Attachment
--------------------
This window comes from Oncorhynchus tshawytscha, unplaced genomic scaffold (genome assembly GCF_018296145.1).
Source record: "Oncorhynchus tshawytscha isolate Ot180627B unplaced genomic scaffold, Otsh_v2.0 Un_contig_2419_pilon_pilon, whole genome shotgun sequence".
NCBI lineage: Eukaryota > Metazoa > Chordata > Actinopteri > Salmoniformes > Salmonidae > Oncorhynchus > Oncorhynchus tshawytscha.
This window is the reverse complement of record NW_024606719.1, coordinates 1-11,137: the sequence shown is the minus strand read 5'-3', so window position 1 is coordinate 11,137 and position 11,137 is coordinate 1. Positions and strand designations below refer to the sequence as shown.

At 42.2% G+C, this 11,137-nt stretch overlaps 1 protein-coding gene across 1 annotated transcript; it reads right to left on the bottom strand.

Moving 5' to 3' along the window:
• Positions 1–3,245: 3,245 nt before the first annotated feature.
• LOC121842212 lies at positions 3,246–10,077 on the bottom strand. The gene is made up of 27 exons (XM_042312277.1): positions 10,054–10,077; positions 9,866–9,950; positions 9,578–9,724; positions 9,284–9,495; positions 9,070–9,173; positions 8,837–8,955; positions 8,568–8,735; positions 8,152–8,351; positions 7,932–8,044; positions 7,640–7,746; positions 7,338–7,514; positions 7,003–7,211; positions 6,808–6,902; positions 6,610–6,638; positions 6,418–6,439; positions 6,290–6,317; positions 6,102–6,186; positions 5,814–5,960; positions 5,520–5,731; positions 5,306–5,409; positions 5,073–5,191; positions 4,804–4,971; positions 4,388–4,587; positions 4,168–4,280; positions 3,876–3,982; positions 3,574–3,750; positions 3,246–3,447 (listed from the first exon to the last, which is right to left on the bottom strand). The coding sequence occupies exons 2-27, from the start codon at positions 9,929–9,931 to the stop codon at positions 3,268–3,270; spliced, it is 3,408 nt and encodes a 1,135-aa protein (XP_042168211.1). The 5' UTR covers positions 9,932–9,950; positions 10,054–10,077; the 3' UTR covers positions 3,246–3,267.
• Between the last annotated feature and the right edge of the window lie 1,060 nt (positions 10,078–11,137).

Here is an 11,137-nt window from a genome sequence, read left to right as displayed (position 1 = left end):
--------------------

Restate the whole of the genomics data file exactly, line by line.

This window comes from Oncorhynchus tshawytscha, unplaced genomic scaffold (genome assembly GCF_018296145.1).
Source record: "Oncorhynchus tshawytscha isolate Ot180627B unplaced genomic scaffold, Otsh_v2.0 Un_contig_2419_pilon_pilon, whole genome shotgun sequence".
NCBI lineage: Eukaryota > Metazoa > Chordata > Actinopteri > Salmoniformes > Salmonidae > Oncorhynchus > Oncorhynchus tshawytscha.
This window is the reverse complement of record NW_024606719.1, coordinates 1-11,137: the sequence shown is the minus strand read 5'-3', so window position 1 is coordinate 11,137 and position 11,137 is coordinate 1. Positions and strand designations below refer to the sequence as shown.

At 42.2% G+C, this 11,137-nt stretch overlaps 1 protein-coding gene across 1 annotated transcript; it reads right to left on the bottom strand.

Moving 5' to 3' along the window:
• Positions 1–3,245: 3,245 nt before the first annotated feature.
• LOC121842212 lies at positions 3,246–10,077 on the bottom strand. The gene is made up of 27 exons (XM_042312277.1): positions 10,054–10,077; positions 9,866–9,950; positions 9,578–9,724; positions 9,284–9,495; positions 9,070–9,173; positions 8,837–8,955; positions 8,568–8,735; positions 8,152–8,351; positions 7,932–8,044; positions 7,640–7,746; positions 7,338–7,514; positions 7,003–7,211; positions 6,808–6,902; positions 6,610–6,638; positions 6,418–6,439; positions 6,290–6,317; positions 6,102–6,186; positions 5,814–5,960; positions 5,520–5,731; positions 5,306–5,409; positions 5,073–5,191; positions 4,804–4,971; positions 4,388–4,587; positions 4,168–4,280; positions 3,876–3,982; positions 3,574–3,750; positions 3,246–3,447 (listed from the first exon to the last, which is right to left on the bottom strand). The coding sequence occupies exons 2-27, from the start codon at positions 9,929–9,931 to the stop codon at positions 3,268–3,270; spliced, it is 3,408 nt and encodes a 1,135-aa protein (XP_042168211.1). The 5' UTR covers positions 9,932–9,950; positions 10,054–10,077; the 3' UTR covers positions 3,246–3,267.
• Between the last annotated feature and the right edge of the window lie 1,060 nt (positions 10,078–11,137).

Here is an 11,137-nt window from a genome sequence, read left to right as displayed (position 1 = left end):